As human beings, our health and health of those we care about is a matter of daily concern.[2] Regardless of our age, gender, socio-economic, or ethnic background, we consider our health as our most basic and essential asset.

The right to health is a fundamental part of our human rights and of our understanding of a life in dignity. The right to the enjoyment of the highest attainable standard of physical and mental health, to give it its full name, is not new, internationally, it was first articulated in the 1946 world health Organisation (WHO) whose preamble defines health as “ a state of complete physical, mental and social well being and not merely the absence of disease or infirmity.”

The preamble further states that “the enjoyment of the highest attainable standard of health is one of the fundamental rights of every human being without distinction of race, religion, political belief, economic or social condition.”

The 1948 Universal Declaration of Human Rights (UDHR) also mentioned health as part of the right to an adequate standard of living (article 25). The right to health was again recognised as a human right in the 1966 International Covenant on Economic Social and Cultural Rights (ICESCR).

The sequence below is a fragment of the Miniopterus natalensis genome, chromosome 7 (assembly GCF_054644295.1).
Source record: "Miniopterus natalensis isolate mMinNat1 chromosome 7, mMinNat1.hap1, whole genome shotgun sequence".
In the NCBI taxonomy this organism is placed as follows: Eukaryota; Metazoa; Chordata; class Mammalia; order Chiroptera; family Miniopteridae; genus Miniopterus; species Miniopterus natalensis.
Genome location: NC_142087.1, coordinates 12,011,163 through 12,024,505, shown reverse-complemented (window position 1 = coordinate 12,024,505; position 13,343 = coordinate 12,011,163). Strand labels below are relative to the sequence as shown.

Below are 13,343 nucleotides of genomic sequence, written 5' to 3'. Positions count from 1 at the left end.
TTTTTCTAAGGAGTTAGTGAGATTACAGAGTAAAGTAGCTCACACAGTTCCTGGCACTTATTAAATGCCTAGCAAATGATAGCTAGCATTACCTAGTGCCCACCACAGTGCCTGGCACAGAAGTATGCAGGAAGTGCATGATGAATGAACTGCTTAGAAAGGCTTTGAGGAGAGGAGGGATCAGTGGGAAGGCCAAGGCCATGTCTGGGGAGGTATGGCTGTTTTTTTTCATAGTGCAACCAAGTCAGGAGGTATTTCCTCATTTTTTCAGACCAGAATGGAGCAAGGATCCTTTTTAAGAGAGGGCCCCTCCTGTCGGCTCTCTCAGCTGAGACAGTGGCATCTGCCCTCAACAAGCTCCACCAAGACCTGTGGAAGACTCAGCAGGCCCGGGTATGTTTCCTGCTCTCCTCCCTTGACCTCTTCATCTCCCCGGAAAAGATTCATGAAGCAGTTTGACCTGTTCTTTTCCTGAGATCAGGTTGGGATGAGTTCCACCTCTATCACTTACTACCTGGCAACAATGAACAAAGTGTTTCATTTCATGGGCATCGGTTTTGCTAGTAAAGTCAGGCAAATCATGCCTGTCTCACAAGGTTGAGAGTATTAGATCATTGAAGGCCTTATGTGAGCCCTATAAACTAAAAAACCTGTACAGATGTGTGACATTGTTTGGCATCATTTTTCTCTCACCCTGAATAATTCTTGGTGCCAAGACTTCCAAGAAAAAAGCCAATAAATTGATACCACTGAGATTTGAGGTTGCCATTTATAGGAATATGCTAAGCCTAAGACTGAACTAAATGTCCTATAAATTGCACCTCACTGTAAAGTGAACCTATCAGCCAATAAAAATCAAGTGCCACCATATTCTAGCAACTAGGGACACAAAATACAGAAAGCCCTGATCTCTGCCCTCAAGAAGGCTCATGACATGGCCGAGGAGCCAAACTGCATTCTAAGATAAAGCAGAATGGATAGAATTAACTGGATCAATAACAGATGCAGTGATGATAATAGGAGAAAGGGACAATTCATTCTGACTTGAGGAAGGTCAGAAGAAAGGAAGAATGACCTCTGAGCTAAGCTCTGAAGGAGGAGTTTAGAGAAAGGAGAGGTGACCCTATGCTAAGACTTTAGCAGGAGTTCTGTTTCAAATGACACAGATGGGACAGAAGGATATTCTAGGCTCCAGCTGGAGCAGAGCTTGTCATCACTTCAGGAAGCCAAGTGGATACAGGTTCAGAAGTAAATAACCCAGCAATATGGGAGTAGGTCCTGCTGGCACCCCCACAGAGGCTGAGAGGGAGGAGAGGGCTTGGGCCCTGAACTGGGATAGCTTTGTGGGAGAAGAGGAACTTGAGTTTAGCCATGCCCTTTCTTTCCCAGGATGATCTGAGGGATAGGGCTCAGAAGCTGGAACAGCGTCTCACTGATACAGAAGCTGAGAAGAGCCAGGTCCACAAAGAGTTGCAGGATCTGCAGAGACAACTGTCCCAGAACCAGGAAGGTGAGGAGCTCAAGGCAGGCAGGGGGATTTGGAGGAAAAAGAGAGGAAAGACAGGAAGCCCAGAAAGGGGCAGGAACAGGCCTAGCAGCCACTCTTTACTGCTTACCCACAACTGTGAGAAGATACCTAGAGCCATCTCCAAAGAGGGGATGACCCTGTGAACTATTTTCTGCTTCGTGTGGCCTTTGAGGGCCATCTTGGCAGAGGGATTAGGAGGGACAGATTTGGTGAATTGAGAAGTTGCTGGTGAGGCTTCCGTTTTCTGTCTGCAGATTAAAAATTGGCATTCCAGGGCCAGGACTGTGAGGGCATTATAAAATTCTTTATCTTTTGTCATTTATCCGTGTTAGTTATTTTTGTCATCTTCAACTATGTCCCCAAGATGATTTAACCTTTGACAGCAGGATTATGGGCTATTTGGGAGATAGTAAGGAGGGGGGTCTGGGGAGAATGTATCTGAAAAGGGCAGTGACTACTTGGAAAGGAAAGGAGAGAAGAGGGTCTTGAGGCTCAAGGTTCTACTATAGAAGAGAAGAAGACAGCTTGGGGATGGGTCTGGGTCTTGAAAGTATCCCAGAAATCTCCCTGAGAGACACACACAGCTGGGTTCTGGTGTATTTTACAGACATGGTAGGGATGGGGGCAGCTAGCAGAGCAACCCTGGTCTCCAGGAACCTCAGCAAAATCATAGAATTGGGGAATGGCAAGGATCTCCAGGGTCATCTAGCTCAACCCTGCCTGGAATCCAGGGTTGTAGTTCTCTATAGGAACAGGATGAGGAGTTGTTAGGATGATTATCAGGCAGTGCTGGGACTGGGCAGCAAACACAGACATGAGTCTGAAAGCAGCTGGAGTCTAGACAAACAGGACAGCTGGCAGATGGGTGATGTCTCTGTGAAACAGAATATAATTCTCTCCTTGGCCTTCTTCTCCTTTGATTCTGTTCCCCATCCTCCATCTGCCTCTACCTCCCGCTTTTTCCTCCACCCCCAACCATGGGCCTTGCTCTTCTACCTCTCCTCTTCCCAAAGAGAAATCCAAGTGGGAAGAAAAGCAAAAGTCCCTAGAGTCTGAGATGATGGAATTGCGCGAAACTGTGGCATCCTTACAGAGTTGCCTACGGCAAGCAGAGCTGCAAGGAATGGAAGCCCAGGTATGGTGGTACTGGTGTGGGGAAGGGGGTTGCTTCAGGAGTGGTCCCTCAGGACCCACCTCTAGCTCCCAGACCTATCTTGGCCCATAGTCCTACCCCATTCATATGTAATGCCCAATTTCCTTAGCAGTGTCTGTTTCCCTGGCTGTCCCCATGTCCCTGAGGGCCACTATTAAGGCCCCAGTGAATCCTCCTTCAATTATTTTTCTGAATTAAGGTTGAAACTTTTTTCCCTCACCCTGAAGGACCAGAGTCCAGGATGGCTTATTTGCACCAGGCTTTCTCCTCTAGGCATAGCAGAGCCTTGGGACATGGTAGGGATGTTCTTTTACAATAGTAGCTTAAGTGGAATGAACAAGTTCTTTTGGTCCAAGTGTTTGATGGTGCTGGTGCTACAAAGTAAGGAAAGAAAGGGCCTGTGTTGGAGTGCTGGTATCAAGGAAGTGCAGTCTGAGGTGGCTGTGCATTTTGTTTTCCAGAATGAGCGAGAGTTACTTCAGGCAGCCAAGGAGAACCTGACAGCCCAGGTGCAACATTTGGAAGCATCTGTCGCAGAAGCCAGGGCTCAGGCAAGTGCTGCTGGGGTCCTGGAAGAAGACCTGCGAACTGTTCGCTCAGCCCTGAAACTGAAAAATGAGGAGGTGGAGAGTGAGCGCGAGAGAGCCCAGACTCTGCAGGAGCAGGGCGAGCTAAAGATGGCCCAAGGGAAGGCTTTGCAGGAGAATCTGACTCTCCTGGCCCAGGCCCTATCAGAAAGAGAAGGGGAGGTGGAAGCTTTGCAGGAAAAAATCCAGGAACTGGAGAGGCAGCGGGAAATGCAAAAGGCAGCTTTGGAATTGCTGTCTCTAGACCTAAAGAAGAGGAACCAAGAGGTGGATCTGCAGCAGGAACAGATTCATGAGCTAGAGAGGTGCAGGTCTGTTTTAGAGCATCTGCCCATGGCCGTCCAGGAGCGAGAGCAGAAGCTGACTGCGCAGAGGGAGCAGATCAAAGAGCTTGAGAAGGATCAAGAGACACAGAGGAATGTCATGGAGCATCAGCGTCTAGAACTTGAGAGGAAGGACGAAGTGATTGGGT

In Uganda the 1995 constitution stipulates various provisions for the right to health, for instance:

Under the objectives there is objective (i) that calls upon all organs and agencies of the state, all citizens, and organisations to implement the objectives.

Objective (xx) that provides that the state shall take all practical measures to ensure the provision of basic medical services to the population.

Objective (xxi) that the state shall take all practical measures to promote a good water management system at all levels.

Objective (xxii) further states that the state shall take appropriate steps to encourage people to grow and store adequate food; establish national food reserve; encourage and promote proper nutrition through mass education.

These objectives are now justiciable by virtue of the constitutional amendment adding article 8 making them justiciable.

In article 20 proclaims that fundamental and other human rights and freedoms are inherent and not granted by the state and they shall be promoted by all organs and agencies of the government and by all persons.

Article 21 states that all persons are equal before and under the law. Article 22 no person shall be deprived of the right to life intentionally except in execution of a sentence pronounced by courts of law.

Article 23 states that no person shall be deprived of personal liberty except for purpose of preventing the spread of an infectious or contagious disease… or for a person of unsound mind or addicted to drugs or alcohol for the purpose of care or treatment.

Article 24 goes further to state that there should be respect for human dignity and protection from inhuman treatment or degrading treatment or punishment.